A Southern Belle, Unwrung – Frank McNally on the ‘magnificent hoax’ of Ida Mayfield Wood

Ida Mayfield Wood: rich, beautiful, and famous

Ida Mayfield Wood: rich, beautiful, and famous

 

Today millions of Americans can take pride in Irish heritage, all the more so if it was impoverished. But there was a time when such roots were less fashionable than now and when the memories they carried were too close for comfort. In this, it seems, lies the explanation for the “magnificent hoax” perpetrated by a woman known for most of her life as Ida Mayfield Wood.

If her story had ever been made into a film – and it’s extraordinary that it hasn’t – it could have had similarities with Citizen Kane, released a few years after her death.  Instead of “rosebud”, the mystery word in her case would have been “Mayfield”, a surname she attributed to aristocratic origins in Louisiana, where her mother was said to be descended from Scottish earls and her father supposedly owned a sugar plantation.   

But in most respects, her tale is like no other. In its glory years – the 1860s – she was rich, beautiful, and famous, at least in New York, where her husband Ben Wood owned the city’s best-selling newspaper and her brother-in-law Fernando was the (spectacularly corrupt) city mayor.

Through these connections, she once met President Lincoln, and when Britain’s Prince of Wales paid a visit, she not only met him too, but danced with him at the official ball, a distinction New York’s socialites had vied for as Roald Dahl’s children vied for tickets to Willy Wonka’s chocolate factory.

Half a century later, however, by then widowed and the former owner of the Daily News, which she had also edited for a time, she had become reliant for comfort on her wealth alone. So when the collapse of the Knickerbocker Trust sparked the great “Panic of 1907”, Ida took drastic measures. 

First she went to the bank and demanded all her savings in cash. Since this was a huge sum, the manager was reluctant to part with it. That was until she threatened to tell every newspaper in the city that the bank was unable to honour its debts. It quickly found the money.

For a while, it seems, she enjoyed spending it, travelling in Europe with her sister Mary and daughter Emma. But soon afterwards, all three moved into a suite in New York’s Herald Square Hotel. So doing, Ida disappeared from public life.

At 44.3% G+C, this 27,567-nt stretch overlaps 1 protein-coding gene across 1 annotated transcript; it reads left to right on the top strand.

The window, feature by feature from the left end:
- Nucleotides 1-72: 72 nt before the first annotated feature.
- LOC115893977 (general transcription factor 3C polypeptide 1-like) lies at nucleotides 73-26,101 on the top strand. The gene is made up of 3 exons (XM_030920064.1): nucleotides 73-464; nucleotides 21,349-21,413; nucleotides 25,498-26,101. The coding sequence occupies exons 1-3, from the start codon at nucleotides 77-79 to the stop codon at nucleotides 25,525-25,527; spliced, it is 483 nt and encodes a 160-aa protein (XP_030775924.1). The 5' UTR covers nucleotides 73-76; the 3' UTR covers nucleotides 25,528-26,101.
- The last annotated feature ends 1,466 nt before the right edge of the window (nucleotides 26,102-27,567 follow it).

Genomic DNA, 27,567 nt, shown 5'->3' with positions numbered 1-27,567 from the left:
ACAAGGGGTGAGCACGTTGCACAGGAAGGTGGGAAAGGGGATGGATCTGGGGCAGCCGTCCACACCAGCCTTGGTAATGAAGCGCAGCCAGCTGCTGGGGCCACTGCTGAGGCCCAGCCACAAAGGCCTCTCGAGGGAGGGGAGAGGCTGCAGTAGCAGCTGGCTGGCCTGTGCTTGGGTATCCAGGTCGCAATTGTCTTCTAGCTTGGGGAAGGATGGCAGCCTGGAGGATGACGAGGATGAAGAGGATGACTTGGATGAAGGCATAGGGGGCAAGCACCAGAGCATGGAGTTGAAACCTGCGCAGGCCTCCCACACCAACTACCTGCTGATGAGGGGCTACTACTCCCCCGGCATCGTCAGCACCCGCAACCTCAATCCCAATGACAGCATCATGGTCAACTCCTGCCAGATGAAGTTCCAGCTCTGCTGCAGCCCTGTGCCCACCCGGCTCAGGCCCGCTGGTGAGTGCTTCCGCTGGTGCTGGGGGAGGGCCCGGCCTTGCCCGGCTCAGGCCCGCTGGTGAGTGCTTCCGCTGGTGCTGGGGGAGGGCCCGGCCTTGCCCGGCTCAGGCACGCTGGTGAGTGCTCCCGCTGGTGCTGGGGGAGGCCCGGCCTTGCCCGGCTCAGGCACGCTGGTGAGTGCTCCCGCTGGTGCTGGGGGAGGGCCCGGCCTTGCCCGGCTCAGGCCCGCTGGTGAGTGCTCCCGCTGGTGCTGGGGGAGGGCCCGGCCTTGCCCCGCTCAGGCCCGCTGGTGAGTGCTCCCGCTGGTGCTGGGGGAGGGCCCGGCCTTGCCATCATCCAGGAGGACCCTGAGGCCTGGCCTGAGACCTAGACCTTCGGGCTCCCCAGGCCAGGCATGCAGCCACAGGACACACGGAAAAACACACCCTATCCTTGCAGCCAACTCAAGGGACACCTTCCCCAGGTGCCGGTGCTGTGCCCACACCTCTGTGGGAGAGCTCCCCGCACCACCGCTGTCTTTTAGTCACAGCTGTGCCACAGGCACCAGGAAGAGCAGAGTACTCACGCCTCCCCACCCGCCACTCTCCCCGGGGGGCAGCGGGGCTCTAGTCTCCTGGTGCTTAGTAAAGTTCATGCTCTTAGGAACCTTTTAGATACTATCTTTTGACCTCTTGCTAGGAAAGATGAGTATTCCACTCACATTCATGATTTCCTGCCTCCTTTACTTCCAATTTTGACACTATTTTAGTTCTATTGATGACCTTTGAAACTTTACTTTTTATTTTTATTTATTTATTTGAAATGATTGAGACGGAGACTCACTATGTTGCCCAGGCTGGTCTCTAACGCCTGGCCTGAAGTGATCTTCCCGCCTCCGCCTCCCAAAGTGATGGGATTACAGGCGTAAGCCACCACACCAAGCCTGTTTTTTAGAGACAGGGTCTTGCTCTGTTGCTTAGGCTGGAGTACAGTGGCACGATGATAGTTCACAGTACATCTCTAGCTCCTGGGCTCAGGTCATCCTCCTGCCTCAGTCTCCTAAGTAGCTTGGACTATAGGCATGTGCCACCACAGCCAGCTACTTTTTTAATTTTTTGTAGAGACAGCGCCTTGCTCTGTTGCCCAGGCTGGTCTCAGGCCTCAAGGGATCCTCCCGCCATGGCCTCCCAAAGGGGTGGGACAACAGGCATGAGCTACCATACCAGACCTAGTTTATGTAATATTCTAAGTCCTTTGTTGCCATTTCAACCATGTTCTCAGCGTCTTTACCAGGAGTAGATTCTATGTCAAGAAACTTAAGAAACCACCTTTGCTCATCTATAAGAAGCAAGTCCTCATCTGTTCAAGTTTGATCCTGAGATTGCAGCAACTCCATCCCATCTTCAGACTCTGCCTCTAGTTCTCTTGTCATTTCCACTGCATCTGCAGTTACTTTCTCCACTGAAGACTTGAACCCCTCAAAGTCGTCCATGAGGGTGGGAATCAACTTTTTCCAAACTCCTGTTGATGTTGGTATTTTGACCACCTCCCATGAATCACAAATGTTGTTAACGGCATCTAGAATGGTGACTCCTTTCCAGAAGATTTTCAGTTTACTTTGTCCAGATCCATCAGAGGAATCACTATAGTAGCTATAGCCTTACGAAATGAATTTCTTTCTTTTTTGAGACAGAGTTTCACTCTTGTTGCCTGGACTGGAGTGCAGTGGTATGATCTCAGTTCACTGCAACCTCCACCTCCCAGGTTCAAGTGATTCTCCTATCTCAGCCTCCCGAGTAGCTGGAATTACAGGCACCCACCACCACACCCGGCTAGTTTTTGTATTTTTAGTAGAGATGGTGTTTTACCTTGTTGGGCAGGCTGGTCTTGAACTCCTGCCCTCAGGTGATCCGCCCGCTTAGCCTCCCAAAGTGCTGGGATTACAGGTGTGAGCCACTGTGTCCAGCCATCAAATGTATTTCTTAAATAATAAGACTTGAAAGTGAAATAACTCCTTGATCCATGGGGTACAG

She only emerged from obscurity, unwittingly, one day in 1932, when calling for a doctor to attend her sister, critically ill. Both women were in their 90s now and had been all-but-forgotten even in the hotel, where they had refused entry to the chambermaids for many years, ordering in food and exchanging linen, when necessary, through a barely-opened door.

After her daughter had needed to go to hospital some years before, and died there, Ida had not attended the funeral. Now her sister’s time had come – she was already dead when the doctor arrived – and her requiem was to be similarly ignored.

Ida must have hoped to go the same way herself in time.  She and the old hotel were well matched. They were both relics of a glamorous past and as one commentator put it, were now “dying together”. Unfortunately, with medical personnel, undertakers, and lawyers descending in the wake of Mary’s death, the secret was out. From there on, there was no chance Ida could go quietly.

The many who now came and went through her suite found the classic tableau of the rich recluse. Rooms were piled high with the detritus of decades, from unopened tins of milk to old newspapers, clothes, and documentation. But there was also money – a million dollars in cash – and expensive jewellery. If her own accounts were to be believed, there was another million hidden somewhere: she just couldn’t remember where.

Journalists now joined the interested parties converging on the suite, which was placed under 24-hour guard. And proving the adage that where there’s a will there are relatives, large numbers of people claiming a family relationship began to emerge.

By the end of the subsequent epic legal case, there were 1,103 potential heirs. Two separate Wood factions made the early running. These were joined later by an army of Mayfields, up from the old south to confirm Ida’s origins there. 

But the Louisiana backstory of the “Recluse of Herald Square” turned out to be entirely fictional, like her maiden surname. Investigators gradually discovered that before marrying Wood – a story in itself – Ida Mayfield had been Ellen Walsh, that her American life had begun in Boston, humbly, and that for some of her heirs, they would need to visit Dublin. About which, more tomorrow.

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